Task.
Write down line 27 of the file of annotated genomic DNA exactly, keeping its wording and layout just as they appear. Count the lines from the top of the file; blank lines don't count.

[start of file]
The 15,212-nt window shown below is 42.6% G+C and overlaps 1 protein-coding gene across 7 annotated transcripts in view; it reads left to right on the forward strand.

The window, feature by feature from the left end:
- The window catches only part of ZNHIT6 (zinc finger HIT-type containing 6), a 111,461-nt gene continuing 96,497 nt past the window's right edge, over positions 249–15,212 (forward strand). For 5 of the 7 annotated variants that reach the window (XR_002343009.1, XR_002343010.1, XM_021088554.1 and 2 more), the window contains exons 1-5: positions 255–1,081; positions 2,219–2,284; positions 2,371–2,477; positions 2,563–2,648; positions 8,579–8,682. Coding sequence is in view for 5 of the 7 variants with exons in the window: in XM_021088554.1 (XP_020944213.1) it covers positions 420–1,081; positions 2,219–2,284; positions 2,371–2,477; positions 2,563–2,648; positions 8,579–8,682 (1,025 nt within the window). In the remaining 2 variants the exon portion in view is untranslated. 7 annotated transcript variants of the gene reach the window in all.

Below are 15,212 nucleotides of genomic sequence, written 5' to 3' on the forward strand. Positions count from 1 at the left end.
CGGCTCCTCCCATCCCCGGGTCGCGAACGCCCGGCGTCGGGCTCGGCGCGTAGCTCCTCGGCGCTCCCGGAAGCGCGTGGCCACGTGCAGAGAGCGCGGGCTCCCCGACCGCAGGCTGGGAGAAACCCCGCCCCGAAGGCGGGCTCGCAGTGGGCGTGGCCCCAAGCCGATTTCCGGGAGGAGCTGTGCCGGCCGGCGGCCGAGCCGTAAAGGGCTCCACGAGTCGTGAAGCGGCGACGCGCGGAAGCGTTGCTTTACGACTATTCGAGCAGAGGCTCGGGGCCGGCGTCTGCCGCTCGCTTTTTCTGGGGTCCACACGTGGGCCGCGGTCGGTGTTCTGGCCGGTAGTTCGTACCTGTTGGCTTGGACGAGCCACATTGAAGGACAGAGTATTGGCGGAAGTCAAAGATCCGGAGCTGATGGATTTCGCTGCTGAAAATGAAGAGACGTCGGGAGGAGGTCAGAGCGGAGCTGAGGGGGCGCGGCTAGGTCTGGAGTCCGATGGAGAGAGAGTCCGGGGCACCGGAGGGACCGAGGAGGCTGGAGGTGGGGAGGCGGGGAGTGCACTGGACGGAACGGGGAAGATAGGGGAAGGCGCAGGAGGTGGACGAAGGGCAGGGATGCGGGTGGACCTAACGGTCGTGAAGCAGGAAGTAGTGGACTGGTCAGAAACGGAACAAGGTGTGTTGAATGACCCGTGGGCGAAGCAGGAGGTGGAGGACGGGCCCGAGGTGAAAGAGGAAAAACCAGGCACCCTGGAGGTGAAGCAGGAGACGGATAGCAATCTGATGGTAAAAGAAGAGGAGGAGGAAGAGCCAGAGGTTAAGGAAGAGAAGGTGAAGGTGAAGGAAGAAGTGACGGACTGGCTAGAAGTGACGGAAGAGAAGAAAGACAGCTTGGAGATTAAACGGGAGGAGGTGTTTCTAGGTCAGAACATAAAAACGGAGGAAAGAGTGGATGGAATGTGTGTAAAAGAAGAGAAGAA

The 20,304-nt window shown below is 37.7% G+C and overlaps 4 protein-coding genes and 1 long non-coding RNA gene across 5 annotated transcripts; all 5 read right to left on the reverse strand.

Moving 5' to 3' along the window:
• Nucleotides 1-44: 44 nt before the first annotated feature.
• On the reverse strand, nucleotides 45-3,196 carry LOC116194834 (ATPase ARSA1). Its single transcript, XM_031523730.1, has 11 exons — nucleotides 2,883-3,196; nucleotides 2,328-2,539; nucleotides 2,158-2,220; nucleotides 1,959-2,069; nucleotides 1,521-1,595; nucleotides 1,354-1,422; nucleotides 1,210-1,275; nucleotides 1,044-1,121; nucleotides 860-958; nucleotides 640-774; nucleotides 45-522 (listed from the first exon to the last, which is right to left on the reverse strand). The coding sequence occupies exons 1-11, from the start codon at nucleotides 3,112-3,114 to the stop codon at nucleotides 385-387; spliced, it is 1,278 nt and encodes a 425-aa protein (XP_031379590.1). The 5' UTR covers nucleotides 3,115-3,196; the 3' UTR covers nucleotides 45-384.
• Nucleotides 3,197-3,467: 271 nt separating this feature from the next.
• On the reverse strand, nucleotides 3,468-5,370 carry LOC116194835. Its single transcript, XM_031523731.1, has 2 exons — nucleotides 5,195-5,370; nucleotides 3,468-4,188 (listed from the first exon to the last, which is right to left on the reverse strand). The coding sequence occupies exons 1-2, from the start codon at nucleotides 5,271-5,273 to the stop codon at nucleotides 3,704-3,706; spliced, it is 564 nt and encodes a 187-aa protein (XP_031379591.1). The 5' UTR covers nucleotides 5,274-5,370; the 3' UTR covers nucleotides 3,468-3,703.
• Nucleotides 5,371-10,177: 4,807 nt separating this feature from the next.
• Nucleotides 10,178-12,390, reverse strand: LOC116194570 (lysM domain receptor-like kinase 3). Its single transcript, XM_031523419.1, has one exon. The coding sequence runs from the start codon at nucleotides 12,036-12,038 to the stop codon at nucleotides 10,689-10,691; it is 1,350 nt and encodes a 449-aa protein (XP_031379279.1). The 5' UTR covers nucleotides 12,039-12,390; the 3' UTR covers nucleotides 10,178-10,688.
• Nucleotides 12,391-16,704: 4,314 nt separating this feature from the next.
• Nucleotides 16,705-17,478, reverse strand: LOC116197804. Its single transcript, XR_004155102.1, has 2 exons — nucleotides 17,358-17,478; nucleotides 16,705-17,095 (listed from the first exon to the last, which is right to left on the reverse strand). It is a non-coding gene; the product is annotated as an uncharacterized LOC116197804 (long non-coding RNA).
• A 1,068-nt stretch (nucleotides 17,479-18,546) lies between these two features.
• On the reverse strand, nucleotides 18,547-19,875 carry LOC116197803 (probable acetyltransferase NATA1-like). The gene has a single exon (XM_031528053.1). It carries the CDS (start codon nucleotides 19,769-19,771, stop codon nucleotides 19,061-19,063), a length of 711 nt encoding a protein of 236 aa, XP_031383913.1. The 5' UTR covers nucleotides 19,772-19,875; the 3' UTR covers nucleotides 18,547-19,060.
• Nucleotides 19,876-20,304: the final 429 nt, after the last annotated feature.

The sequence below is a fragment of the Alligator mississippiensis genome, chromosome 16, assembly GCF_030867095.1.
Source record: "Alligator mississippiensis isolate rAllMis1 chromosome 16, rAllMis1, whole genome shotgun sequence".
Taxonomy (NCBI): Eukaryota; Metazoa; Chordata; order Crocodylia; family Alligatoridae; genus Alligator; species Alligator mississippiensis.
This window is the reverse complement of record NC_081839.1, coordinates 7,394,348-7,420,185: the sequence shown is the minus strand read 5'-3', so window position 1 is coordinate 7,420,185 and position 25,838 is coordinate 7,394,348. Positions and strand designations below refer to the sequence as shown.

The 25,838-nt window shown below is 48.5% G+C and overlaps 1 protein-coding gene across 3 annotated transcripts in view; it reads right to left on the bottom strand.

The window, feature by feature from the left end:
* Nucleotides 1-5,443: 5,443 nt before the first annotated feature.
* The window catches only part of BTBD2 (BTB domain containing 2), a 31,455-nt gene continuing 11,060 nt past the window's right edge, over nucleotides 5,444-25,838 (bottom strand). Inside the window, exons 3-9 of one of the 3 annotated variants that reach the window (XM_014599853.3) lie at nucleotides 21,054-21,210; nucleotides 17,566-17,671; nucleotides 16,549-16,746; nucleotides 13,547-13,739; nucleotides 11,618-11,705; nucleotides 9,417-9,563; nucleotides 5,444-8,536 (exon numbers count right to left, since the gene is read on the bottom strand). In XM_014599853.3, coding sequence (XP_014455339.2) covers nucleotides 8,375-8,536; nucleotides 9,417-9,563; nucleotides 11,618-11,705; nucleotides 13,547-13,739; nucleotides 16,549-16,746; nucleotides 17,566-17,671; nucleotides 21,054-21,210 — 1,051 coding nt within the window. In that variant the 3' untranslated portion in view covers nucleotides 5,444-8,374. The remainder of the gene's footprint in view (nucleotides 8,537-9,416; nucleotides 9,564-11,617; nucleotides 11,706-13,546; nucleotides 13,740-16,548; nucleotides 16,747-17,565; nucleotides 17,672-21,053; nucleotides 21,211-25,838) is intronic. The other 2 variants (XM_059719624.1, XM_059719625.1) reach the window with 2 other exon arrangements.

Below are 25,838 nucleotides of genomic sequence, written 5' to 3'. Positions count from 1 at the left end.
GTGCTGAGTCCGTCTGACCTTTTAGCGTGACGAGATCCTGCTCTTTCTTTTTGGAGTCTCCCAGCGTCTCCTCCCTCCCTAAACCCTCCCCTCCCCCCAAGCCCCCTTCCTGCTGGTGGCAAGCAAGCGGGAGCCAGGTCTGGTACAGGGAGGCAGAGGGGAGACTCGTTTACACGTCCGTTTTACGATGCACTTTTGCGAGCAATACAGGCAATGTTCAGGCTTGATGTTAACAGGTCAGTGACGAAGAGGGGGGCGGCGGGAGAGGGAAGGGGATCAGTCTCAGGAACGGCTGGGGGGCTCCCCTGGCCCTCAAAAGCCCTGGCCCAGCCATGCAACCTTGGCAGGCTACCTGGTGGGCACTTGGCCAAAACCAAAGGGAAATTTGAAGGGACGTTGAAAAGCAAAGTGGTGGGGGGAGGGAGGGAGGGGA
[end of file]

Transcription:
Below are 25,838 nucleotides of genomic sequence, written 5' to 3'. Positions count from 1 at the left end.